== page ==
WEST LAFAYETTE -- A back injury is a heck of a thing. Just ask Purdue receiver B.J. Knauf.
“It was like a bad ex-girlfriend,” he said with a smile.
It's easy for Knauf to smile these days. The lower back stress fracture that cost him all of last season is under control. He can run and catch and take spring practice shots.
That's good. Getting the chance to work with the No. 1 offense as a redshirt freshman is even better.
“It makes you feel great,” he said. “I feel like if you're not on the first team, you're not doing something right. I'm working my hardest to get with the 1s and do as much as I can with them.”
What can Knauf do? Consider he's a former Florida state 100-meter champion (a personal best of 10.7 seconds) who has run a 4.29 40-yard dash at Purdue.
That's some serious speed.
“B.J. is a guy who has tremendous speed,” receivers coach Kevin Sherman said. “He can give you a big play. My whole thing with all these guys is consistency. B.J. is one of those guys who has to take advantage of all the opportunities he gets.”
Speed is crucial when you're 5-10 and 180 pounds going against hard-hitting Big Ten defensive backs. He's adjusting to receiving nuances given he was a high school quarterback in Winter Haven, Fla. As a senior he rushed for 1,769 yards, threw for 861 yards and scored 33 touchdowns. He also had 90 tackles as a defensive back.
Purdue coaches were hoping Knauf could make instant impact last season, but the back injury, lingering from his high school track days, wouldn't allow it. Not even a back brace could help. He had to redshirt.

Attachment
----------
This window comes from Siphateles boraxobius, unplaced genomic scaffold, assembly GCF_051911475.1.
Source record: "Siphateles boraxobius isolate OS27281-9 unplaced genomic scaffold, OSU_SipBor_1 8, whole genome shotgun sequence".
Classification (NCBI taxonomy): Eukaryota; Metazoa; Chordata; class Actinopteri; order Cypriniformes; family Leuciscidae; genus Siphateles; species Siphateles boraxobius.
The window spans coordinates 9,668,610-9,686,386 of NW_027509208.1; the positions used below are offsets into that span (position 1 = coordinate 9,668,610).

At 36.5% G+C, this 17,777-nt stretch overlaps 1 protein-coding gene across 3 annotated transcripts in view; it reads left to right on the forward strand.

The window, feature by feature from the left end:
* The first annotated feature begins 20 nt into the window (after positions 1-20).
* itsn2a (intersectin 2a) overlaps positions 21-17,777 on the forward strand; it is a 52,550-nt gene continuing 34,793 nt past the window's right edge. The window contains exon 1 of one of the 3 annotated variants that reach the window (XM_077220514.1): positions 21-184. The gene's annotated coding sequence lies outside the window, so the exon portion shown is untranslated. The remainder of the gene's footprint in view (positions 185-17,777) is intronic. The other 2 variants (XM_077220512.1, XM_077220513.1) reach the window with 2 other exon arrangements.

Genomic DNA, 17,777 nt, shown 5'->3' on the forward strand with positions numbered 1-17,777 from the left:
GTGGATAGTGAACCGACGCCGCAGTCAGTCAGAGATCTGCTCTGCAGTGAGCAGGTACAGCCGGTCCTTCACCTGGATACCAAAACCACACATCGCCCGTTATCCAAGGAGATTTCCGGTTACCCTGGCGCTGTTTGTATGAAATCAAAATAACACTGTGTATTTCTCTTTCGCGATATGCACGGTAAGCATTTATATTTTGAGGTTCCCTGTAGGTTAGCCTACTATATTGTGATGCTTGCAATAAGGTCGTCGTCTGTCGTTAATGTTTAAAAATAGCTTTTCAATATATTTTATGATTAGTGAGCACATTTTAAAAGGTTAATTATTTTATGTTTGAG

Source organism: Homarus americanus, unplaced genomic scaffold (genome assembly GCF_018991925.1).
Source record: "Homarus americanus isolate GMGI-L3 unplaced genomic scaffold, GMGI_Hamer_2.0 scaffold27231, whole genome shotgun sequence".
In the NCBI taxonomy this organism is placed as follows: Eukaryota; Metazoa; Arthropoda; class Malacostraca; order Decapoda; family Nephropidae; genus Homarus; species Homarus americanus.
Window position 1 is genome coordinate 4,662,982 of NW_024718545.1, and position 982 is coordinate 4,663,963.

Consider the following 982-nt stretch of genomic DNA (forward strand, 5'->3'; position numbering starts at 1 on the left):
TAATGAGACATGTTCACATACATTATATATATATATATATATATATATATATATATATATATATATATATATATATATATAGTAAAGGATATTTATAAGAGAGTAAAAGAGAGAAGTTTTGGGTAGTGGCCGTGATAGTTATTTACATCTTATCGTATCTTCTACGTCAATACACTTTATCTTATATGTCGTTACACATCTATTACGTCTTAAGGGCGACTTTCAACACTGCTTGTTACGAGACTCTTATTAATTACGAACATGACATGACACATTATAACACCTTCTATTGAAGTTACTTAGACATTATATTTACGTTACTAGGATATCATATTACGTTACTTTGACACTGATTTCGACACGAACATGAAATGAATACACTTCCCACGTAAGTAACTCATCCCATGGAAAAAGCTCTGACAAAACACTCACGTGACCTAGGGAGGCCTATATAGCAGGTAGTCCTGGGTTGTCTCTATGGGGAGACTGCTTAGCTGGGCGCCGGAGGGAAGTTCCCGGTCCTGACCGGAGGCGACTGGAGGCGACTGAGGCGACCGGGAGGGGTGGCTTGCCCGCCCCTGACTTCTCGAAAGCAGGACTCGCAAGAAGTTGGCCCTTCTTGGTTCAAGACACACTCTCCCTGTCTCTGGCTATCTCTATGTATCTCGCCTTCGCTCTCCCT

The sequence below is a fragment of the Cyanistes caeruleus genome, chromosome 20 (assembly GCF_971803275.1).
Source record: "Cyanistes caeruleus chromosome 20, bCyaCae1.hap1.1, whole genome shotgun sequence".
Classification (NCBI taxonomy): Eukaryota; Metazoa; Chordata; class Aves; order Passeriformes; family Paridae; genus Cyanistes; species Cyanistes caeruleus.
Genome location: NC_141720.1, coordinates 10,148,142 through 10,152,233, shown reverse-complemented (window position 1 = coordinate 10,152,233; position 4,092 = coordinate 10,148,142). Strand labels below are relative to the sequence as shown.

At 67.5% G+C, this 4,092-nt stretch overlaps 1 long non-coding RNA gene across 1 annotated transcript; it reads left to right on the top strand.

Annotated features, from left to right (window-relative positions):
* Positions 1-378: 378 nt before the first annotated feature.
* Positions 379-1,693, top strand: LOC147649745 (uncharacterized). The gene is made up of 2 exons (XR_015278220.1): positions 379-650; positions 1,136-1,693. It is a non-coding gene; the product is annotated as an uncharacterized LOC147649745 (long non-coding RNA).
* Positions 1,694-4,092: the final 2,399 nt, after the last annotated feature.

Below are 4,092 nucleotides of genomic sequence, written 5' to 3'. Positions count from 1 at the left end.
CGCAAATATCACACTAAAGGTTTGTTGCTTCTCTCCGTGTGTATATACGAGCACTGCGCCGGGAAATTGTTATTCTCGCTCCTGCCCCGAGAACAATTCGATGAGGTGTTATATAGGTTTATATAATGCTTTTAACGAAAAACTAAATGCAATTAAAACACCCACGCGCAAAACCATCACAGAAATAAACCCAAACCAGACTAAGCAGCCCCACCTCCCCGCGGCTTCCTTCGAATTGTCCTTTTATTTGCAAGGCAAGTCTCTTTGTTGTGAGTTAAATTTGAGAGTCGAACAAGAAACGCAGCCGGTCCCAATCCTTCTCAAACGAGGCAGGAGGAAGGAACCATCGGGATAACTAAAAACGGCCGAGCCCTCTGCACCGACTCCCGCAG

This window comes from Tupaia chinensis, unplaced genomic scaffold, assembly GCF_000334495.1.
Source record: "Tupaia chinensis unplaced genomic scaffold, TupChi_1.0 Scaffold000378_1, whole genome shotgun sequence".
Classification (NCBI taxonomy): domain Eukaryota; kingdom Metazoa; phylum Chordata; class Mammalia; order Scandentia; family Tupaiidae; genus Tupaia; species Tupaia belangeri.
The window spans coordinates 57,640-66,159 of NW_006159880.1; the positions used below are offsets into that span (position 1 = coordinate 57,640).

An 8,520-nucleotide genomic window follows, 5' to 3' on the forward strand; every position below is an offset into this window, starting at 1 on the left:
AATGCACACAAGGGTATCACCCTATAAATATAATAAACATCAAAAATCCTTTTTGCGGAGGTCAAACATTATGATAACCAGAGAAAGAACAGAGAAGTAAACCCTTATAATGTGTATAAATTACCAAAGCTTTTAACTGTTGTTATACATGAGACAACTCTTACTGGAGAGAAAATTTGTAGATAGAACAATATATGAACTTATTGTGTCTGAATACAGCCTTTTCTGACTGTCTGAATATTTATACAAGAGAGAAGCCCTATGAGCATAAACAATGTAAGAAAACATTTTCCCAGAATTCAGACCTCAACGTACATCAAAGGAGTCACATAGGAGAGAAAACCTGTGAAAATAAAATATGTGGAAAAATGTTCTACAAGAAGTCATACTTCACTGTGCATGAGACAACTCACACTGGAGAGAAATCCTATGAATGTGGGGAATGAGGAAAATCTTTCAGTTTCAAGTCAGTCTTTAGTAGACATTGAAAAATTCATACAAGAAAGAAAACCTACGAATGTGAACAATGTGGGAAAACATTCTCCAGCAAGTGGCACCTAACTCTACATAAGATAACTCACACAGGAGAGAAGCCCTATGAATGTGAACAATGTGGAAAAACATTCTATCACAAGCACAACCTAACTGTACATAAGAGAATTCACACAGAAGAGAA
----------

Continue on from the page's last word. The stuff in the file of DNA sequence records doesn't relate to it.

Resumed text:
“One practice I popped it and it tightened up everything from my back to my thigh. I couldn't walk. It hurt to sit.”
Knauf spent the rest of the season rehabbing, sometimes as much as twice a day.
“I've got it under control, but that's what I have to do the rest of my career.”
Knauf could have a big role in new coach Darrell Hazell's new offense. He joins Raheem Mostert and Gary Bush as small, swift receivers who could provide a valuable change of pace from big, physical receivers Dolapo Macarthy and Charles Torwudzo.
There's no guarantee that potential will be achieved, especially in the spring. More consistency from all the receivers is crucial. Dropped passes were a problem at the early part of spring, and again in last Saturday's scrimmage.
Sherman demands more, including this Saturday's spring football game at Ross-Ade Stadium.
“Our goal is to finish spring ball with consistency,” Sherman said. “We have some guys with ability. We're trying to get them to watch themselves on video and learn to finish plays and be consistent on every play.
“It's all focus. Take your time in looking the ball in. Take care of those little things. Then just making plays. Do what they've done all their lives. Go make plays and be productive.”
Could the quarterback rotation – veteran Rob Henry, true freshman Danny Etling and redshirt freshman Austin Appleby are sharing the reps – have disrupted the receiver timing?
“Timing is critical,” Sherman said, “but no matter who the quarterback is, we can get to the depth on our routes, get in and out of breaks, create separation, win individual battles and make plays. It doesn't matter who the quarterback is. We're still developing.”
Learning a new system might have caused some of the glitches, although Sherman doesn't want to use that as an excuse.
“Early on their minds were tying up their feet a little bit. Once they see themselves on video and react and trust and learn their keys and their abilities, they can make plays. We've got to keep putting them in those situations and they have to step up and make plays.”
Those plays will include blocking.
“When you have a tailback like Akeem Hunt, who can break it at any time,” Sherman said, “you'd better trust your keys and put yourself in position to make a block down field and turn a 10-yard play into an 80-yard touchdown.
“We're trying to teach these guys that if you give great effort all the time, great things will happen.”
Knauf will take greatness, although just getting on the football field again is a big step.
“Anything I can do, I'm happy with: blocking, catching, running,” he said. “Anything is better than wearing a back brace on the sideline. I'm just happy to be out there uninjured.”